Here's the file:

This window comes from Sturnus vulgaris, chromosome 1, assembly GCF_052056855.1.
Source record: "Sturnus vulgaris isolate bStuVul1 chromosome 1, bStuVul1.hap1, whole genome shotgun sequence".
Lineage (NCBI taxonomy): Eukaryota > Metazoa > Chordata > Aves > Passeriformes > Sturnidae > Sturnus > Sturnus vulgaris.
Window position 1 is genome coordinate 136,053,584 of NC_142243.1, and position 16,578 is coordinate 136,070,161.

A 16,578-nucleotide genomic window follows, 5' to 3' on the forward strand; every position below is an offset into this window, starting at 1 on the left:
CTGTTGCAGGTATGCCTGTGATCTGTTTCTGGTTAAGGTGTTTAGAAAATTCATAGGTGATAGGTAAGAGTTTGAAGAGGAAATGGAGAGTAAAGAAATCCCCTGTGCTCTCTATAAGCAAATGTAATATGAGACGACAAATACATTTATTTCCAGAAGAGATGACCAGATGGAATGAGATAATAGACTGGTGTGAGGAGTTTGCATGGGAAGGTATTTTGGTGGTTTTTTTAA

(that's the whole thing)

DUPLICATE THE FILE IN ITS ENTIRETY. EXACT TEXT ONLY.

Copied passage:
This window comes from Sturnus vulgaris, chromosome 1, assembly GCF_052056855.1.
Source record: "Sturnus vulgaris isolate bStuVul1 chromosome 1, bStuVul1.hap1, whole genome shotgun sequence".
Lineage (NCBI taxonomy): Eukaryota > Metazoa > Chordata > Aves > Passeriformes > Sturnidae > Sturnus > Sturnus vulgaris.
Window position 1 is genome coordinate 136,053,584 of NC_142243.1, and position 16,578 is coordinate 136,070,161.

A 16,578-nucleotide genomic window follows, 5' to 3' on the forward strand; every position below is an offset into this window, starting at 1 on the left:
CTGTTGCAGGTATGCCTGTGATCTGTTTCTGGTTAAGGTGTTTAGAAAATTCATAGGTGATAGGTAAGAGTTTGAAGAGGAAATGGAGAGTAAAGAAATCCCCTGTGCTCTCTATAAGCAAATGTAATATGAGACGACAAATACATTTATTTCCAGAAGAGATGACCAGATGGAATGAGATAATAGACTGGTGTGAGGAGTTTGCATGGGAAGGTATTTTGGTGGTTTTTTTAA